Losing my mother, finding my Mother

Some of us are born into exile. In the beginning, life is this fascinating kaleidoscope of colors, sounds and tastes, and at the same time an unbearable and terrifying assault on our senses. We feel too much, think too much, sense too much, perceive too much. As babies we sleep a lot. They say we are good babies, easy babies. We really just need healing time for the growing brain. 

We live out a push-pull relationship with life. On one hand: an attraction to love, a deep longing for connection with Life, an innate curiosity to understand its different parts. An intense desire to belong. On the other hand: threatening energies, incessant soul-wounding, inexplicable fear. A progressive loss of innocence with every foray into the outer world. The inner world is a dark tangled forest we run to, equally scary, equally mysterious but subtler, quieter, seemingly safer. 

We watch the adults around us with no concept of the past, no way of understanding they are the product of their own lives, Life itself spliced up in moments of trauma, frozen in time forever. As such they seem unpredictable, rigid, slightly insane. Why are they sad or angry when nothing bad is happening? Unknowingly we evoke anger. We quickly learn to stop asking questions. We accept the authority of the ones charged with our protection, accommodating their inner circumstances, adopting an appeasing, conditional identity. We pay attention to, and get better at, reading the room. We adapt, stay out of the way, mostly. We subconsciously learn to express those wishes deemed appropriate and acceptable, and lock our deepest secrets in a box that we bury deep in the woods. After a while we forget the spot, we lose the key. Our own core slowly becomes inaccessible to us. 

We are good children, easy children.

In retrospect, the first day of school is the saddest day of our life. A hope-filled idea that never takes flight. It always feels like we are bumping up against someone else's ideas, to whom we have to relent. It's difficult. Our own ideas feel true. Turning within, we find them pulsating with life like a baby bird nestled in our heart. We pick them up with our small hands and offer them to the world. At best they are deemed incomplete- at worst, rejected. We want to be good so we keep quiet, pay attention to what they say is important, help the other kids. We pace our excitement, waiting for others to catch up. We try not to get ahead of ourselves. Inevitably, joy loses its footing as messages  of what is desirable become mixed.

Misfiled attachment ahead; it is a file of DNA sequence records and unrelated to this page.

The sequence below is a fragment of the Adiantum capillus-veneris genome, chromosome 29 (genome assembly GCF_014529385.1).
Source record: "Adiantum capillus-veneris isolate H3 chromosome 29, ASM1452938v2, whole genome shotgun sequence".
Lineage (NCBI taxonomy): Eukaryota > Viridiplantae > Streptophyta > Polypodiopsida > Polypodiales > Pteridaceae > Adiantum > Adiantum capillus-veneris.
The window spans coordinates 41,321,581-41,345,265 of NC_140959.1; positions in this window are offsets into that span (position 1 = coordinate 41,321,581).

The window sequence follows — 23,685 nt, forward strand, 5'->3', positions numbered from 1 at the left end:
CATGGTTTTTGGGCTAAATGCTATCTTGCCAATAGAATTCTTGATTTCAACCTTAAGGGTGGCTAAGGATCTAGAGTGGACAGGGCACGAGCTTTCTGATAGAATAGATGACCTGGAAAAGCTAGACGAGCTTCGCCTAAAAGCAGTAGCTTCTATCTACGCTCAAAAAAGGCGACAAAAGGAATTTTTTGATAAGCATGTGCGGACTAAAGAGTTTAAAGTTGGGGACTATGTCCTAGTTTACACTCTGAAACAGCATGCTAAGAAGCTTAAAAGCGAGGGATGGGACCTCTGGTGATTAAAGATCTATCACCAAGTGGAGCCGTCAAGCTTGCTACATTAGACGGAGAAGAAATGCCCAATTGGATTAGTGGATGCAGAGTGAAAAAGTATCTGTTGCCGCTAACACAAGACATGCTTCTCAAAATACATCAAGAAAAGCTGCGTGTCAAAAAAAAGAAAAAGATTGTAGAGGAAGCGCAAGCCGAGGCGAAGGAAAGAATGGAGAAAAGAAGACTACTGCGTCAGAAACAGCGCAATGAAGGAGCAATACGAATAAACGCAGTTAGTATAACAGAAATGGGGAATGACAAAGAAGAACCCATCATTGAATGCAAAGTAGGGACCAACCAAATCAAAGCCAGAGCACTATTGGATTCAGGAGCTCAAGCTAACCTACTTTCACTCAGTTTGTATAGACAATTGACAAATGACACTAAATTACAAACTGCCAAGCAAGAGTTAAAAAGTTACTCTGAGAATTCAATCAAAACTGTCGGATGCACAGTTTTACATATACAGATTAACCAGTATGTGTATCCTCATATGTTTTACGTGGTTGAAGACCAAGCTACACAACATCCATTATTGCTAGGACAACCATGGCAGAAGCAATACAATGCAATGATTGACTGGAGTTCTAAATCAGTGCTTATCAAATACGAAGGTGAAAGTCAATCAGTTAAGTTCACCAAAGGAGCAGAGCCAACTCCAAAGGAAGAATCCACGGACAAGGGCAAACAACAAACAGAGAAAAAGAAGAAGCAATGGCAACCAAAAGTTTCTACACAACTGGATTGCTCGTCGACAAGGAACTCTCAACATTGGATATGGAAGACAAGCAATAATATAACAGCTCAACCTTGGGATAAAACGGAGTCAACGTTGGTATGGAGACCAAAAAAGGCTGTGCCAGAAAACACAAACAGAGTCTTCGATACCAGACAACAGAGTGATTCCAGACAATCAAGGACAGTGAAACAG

We find our dreams are incompatible with society's dreams. Slowly, our true self becomes invisible to our friends, classmates, teachers. We start experiencing ourselves as ghosts in the public sphere.

Our need for connection and clarity turns us toward nature. Mother Nature is never rejecting, always neutral. Exciting with the promise of danger, but operating under predictable laws. It is not always gentle, but mostly fair in the exchange. It is not judgmental, and always inclusive of one's own energy. 

Watching ants, chasing insects, digging our hands in the dirt. Following the neighborhood cats. Playing with snails, climbing trees, picking fruit, watching the clouds. Stripping petals off flowers and looking at the different parts underneath. Collecting birds' nests, empty shells, pine cones. Pressing flowers in a book. Picking out stones to crush pine nuts to get to the bounty within.  Being at peace. A solace, some breadcrumbs to be discovered many years from now.

Our first animals become our best friends. They are our real-life Disney characters that cheer us on, give us counsel, offer comfort. With their tail-chasing and butt-licking, their rubbing into dirt and barking at passers- by,  they encourage and participate in our silliness, while accepting our childish moments of absurdity, mischief, anger and sadness. Our intensity is validated, our sovereignty unquestioned. At night, we hide under the covers and read books. Castles, princesses, knights, mermaids, dragons, witches, fairies, we devour all the mythical landscapes that resonate with our own internal landscapes.  We create our own characters and play out their lives through dolls. We express our dreams, fears and anguish: a teddy bear banished from its community for being too outspoken. A war drill for all the toys to escape the house safely. An orphan Barbie, left to fend for herself. A Barbie who ran away from home to be free from rules. Once in a while we drag others into our grandiose fantasies: at seven years old, a plot to escape to Mexico like a band of wild children to save Keiko the orca.